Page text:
Dog Training shouldn’t be cruel and punishment-oriented. If you train using Positive Reinforcement, you’ll get a trained dog and you will maintain the spirit of that dog.
Positive Reinforcement Trainers often use verbal cues, hand signals, treats, clickers, toys, and even games to help modify behavior, correct bad habits, and even to teach tricks. Anything the dog likes and enjoys is fair game to train with and used as rewards for wanted behaviors such as Loose Leash Walking, Sit, Down, Stay etc.
Positive Trainers use both positive reinforcement for wanted behavior (giving rewards for behaviors such as sitting to greet etc.) and negative reinforcement for unwanted behavior (withholding or taking away rewards, including attention such as when the dog is jumping to greet etc.)
Dog training the positive way
In positive training, the emphasis is on rewarding the dog for correct behavior. This is the opposite of the old methods of force/punishment school of thought where the focus is on punishing inappropriate responses throughout training.
Why positive training?
Positive dog training offers numerous benefits over the force/punishment style of training:
- Rewards are easy to give: Everyone has the ability to reward a dog for the right response to a learned cue. Even the smallest child can award a treat (a small piece of yummy food) and say “good boy!” and give the dog a quick pat on the head.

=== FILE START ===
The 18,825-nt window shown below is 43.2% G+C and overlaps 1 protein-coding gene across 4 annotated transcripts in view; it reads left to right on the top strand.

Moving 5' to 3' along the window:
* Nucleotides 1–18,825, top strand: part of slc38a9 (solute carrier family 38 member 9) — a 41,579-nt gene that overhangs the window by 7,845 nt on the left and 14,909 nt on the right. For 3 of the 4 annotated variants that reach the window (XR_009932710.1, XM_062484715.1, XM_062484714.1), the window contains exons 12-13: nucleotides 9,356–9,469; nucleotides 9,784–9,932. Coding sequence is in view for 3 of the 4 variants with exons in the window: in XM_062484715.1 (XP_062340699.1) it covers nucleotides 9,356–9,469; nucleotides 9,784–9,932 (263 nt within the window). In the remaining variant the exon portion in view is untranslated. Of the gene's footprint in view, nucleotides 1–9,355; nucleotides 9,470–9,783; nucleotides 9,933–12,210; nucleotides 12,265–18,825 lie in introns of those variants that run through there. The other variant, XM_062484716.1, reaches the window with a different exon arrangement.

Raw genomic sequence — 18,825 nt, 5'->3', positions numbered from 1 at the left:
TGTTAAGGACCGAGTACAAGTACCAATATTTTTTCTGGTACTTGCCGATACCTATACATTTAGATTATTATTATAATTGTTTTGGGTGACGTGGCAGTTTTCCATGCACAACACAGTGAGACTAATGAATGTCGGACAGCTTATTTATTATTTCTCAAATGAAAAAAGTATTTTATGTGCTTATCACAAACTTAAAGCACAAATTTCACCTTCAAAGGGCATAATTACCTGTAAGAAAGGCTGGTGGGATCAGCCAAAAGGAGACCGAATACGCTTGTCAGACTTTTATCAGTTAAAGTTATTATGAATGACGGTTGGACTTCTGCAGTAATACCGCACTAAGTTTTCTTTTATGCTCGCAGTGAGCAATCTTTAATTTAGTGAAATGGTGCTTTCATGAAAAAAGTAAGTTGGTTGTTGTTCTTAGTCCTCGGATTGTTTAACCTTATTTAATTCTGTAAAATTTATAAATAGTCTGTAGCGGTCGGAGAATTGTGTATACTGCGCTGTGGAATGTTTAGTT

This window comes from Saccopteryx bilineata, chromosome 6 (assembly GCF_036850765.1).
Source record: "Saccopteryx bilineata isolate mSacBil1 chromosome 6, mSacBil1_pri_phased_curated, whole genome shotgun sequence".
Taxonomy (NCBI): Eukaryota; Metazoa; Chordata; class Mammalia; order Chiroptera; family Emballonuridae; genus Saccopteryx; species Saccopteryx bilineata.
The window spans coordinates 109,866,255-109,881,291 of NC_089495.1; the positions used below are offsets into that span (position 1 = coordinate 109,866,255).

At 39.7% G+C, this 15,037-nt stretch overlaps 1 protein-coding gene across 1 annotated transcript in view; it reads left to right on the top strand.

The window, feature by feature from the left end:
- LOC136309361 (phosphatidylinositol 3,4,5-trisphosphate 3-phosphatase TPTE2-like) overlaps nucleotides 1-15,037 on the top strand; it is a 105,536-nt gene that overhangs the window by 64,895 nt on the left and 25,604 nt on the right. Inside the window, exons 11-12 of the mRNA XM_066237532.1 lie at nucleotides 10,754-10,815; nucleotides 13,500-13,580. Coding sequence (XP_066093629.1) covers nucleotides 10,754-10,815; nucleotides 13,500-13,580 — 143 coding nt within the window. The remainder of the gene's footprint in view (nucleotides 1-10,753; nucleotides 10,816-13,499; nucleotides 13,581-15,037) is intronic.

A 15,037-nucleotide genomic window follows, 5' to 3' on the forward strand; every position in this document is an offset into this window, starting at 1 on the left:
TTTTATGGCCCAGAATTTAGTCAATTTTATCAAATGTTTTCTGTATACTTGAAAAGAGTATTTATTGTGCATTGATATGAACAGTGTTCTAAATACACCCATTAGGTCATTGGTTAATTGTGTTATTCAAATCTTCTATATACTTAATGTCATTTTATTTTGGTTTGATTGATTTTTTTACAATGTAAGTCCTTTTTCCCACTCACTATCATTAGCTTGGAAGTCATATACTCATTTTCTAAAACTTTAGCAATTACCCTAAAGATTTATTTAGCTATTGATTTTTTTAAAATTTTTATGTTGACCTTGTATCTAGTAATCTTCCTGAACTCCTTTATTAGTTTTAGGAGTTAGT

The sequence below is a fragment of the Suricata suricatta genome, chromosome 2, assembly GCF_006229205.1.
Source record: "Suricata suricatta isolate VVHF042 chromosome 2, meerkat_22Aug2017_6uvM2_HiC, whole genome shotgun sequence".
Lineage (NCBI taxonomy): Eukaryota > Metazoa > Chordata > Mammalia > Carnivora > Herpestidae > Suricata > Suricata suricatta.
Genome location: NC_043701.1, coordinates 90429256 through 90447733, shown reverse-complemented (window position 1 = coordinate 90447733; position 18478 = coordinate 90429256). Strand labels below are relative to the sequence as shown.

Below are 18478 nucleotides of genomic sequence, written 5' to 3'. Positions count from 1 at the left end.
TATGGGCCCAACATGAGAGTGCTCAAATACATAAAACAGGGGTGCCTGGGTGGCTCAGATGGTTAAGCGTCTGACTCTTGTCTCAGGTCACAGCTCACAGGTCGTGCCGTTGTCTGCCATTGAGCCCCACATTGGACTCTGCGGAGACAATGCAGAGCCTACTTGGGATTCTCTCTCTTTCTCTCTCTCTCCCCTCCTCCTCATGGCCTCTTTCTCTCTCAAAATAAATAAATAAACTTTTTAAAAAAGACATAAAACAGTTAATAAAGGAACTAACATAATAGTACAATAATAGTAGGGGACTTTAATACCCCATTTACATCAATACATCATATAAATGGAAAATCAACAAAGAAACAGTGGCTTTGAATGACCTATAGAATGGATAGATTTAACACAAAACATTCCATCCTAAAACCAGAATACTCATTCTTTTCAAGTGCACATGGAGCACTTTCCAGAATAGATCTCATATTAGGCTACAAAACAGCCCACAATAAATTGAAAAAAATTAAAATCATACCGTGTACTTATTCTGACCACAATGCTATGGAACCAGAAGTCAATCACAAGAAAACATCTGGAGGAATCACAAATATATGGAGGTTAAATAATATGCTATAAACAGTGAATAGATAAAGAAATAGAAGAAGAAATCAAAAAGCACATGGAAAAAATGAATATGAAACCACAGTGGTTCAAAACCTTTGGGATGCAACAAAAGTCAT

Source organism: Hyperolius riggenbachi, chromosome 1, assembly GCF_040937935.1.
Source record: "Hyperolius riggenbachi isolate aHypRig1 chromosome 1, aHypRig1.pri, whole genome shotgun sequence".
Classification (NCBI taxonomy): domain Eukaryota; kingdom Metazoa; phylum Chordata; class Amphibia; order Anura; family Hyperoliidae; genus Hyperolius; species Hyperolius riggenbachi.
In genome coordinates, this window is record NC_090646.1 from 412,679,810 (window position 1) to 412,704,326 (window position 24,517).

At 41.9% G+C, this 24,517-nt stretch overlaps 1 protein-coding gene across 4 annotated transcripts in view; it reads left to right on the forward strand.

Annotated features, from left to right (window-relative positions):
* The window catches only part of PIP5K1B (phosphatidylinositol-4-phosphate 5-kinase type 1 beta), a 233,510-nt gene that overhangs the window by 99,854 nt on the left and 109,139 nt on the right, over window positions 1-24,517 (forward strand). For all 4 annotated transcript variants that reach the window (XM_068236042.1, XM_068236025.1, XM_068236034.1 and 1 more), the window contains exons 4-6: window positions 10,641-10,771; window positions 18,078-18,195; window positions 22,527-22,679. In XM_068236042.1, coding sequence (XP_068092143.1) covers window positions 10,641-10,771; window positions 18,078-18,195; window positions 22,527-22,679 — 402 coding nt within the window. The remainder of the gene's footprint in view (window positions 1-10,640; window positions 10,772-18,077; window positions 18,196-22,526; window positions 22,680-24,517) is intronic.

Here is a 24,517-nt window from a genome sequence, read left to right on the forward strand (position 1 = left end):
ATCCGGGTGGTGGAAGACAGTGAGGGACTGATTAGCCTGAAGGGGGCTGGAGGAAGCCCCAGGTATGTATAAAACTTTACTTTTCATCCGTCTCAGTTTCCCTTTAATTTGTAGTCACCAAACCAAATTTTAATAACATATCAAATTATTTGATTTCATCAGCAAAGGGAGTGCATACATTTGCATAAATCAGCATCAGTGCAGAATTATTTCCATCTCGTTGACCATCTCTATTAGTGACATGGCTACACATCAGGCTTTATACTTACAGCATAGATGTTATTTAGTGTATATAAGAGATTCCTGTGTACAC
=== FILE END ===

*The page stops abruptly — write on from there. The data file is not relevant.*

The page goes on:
- Use of punishment: There are countless cruel and inhumane techniques to punish or correct a dog, including shouting, physical punishment (hitting, kicking, choking, etc.) leash corrections, choke/prong and shock collars some of which can be dangerous to the handler and injure the dog. These techniques have now been scientifically proven to create psychological damage and create dogs that are fearful, mistrustful, defensive and even aggressive. Learning breaks down as the dog focuses on avoiding pain and punishment rather than learning new things.
- Rewarding good behavior is an effective way to train: There are countless ways to do something wrong, but there is only one way to do it right. For force/punishment training to work there has to be a punishment for every wrong action, which is all but impossible. Any inconsistency in punishment will lead the dog to believe that the mistake is acceptable. When practicing positive dog training, an owner only has to reward the dog for the one correct action. Even then, the dog doesn’t need to be rewarded every time. If he’s kept guessing when the reward will come, he’ll constantly strive to obey the command in the hope that he’ll be rewarded.
- Rewarding your dog is enjoyable: Giving a dog a treat or enthusiastically praising him for a great performance is a lot more fun than doling out punishment or forcing a dog to obey. Positive dog training makes the time you spend with your dog something to cherish.
- Positive dog training improves the dog/owner relationship: Dogs, like people, respond to honest and sincere appreciation better than punishment. Each time the dog listens and obeys, a reward allows him to connect with his owner. Consistently punishing a dog during training, on the other hand, can eventually lead to mistrust or fear. The dog may even begin to associate the punishment with the owner rather than the incorrect behavior, which can derail the training process and bring about behavioral problems in the dog.
Through positive dog training,
you can have a happier dog that respects your authority
and looks forward to your next command.
- http://www.Raising Spot.com
- TNR Trustee Shels Sharma